Heart disease remains the leading cause of death in the developed world, claiming the lives of around 18 million patients annually and costing nearly $1 billion per day in healthcare expenses. Despite these figures, it is estimated that around 80% of cardiovascular disease is preventable and treatable when spotted early.
One of the key challenges facing clinicians lies in identifying at-risk patients, while avoiding the use of invasive diagnostics tests. Many traditional techniques like the Body Mass Index (BMI) and Framingham risk score (FRS) are time-consuming and imprecise, often missing patients at high-risk while misidentifying those that are not.
As part of our AI in Action podcast series we sat down with Charles Taylor, the CTO and Co-Founder of HeartFlow, a medical technology company transforming the way cardiovascular disease is diagnosed and treated.
Charles gave us an overview the current methods used for patient diagnoses.
“To get the most precise and accurate information that was needed to understand how to treat a patient with heart disease, typically you had to take the patient into a room called the cardiac catheterization lab and insert a catheter into the groin or into the arm, snaking this up into the heart and into the arteries providing the blood supply to the heart. This is, as you can imagine, a very a very invasive procedure to be able to get this type of information.”
Artificial Intelligence is continuing to revolutionize the healthcare sector, something we have written about previously relating to drug discovery and pathology. However some of the most exciting applications of AI lie in utilizing big data and machine learning to identify patients at high risk of cardiovascular disease, without the need for invasive tests such as those described above.
One such example is a program developed by researchers at the University of Wisconsin and the NIH Clinical Center that leverages machine learning techniques to extract additional information from medical imaging tests. In a trial of the program, the research team fed their algorithm data from roughly 10,000 CT scans that had originally been taken for cancer screenings. It was found that the AI algorithm could predict the risk of heart disease with a far greater degree of accuracy than traditional methods like the BMI and FRS.
A similar breakthrough has occurred in the UK, with the NHS ready to roll out a new AI scanning tool developed by Caristo Diagnostics that could benefit upward of 350,000 patients each year. CaRi-Heart uses state-of-the-art imagine analysis technology to detect the invisible signatures of heart inflammation contained in a CT scan.
Around 3 in every 4 patients who have a standard computer-assisted CT scan after complaining of chest pains receive the all clear, with 1 in 5 subsequently going on to have a heart attack. In contrast when CaRi-Heart was employed to analyze the scan results, a third of those initially identified as “low-risk” of cardiovascular disease were re-classified accurately as high-risk, presenting a cost-effecting, and potentially lifesaving, alternative to traditional techniques.
Returning to our conversation with Charles Taylor, he further elaborated on the problems they’re trying to solve at HeartFlow, while giving us a unique insight into how they are going about this.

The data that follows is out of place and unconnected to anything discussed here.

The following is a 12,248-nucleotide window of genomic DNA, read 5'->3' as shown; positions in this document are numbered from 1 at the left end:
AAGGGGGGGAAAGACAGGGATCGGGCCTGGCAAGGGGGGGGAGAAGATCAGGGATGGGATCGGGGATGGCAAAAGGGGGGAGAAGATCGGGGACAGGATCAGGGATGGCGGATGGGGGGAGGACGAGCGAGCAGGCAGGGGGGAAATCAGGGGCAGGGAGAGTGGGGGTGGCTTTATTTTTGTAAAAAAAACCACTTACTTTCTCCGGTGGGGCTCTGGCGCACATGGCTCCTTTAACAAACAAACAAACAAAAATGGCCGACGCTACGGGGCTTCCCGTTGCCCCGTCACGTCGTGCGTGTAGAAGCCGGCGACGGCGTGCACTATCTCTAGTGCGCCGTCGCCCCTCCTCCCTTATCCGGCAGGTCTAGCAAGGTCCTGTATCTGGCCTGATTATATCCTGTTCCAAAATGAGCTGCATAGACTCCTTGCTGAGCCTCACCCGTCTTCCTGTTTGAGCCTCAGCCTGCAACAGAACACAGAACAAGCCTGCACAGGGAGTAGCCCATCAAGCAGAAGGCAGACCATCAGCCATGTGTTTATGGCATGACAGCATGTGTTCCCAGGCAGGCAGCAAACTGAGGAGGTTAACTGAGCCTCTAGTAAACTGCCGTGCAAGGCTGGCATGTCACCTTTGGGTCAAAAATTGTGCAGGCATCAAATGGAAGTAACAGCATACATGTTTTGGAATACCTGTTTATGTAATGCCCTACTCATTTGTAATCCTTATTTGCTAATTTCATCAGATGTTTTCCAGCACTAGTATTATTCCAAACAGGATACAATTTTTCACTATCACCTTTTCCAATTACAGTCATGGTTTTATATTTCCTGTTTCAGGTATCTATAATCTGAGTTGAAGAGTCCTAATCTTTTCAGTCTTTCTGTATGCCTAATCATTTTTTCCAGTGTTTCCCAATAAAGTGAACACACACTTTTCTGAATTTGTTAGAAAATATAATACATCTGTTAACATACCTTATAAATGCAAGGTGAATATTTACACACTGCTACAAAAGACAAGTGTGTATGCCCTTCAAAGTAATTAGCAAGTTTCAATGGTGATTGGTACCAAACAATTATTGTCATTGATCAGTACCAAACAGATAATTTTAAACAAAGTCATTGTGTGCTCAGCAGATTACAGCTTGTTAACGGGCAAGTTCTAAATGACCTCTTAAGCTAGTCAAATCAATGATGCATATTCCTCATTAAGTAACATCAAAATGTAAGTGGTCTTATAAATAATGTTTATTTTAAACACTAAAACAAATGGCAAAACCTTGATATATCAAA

“The non-invasive tests are great in that they’re non-invasive, but they don’t have the same level or fidelity of information compared to invasive tests. What we set out to do is basically derive the benefits of a fully non-invasive test but with the accuracy of the gold standard invasive procedures.
"How we do this is we use medical imaging techniques to see the arteries that provide the blood to the heart. We image those with a technique called coronary CT angiography by injecting a dye, not directly into the coronary arteries themselves, but into a vein in your arm, where we can then image the arteries using a non-invasive technique like CT.
What we then do is extract the information about the arteries from the image data using computer vision techniques, and this is where the AI comes in, extracting very accurately the anatomy of the coronary arteries. And then we use computers to simulate blood flow. So we’re predicting flow and pressure that we can then compare against these invasive measures. And what we were able to prove is that we could do this very accurately.
The tremendous benefit to patients is that before you’d take 100 patients to the cardiac catheterization lab and find that only 25% of them would be patients who really needed to be there or be treated with an invasive procedure. Whereas with our test, we find the ones that really don't need an invasive test but can be treated with medicine.”
The benefit of AI algorithms, such as those developed by HeartFlow and Caristo Diagnostics, is that they are constantly learning and evolving as they are fed more data, improving in accuracy and limiting the need for human correction.
There are very few aspects of our daily lives that aren’t being impacted by AI and Machine Learning in one way or another, whether it be personalized movie recommendations or digital voice assistants. However it is difficult to think of a more powerful example of where artificial intelligence is impacting society that through medical diagnoses and disease prevention.
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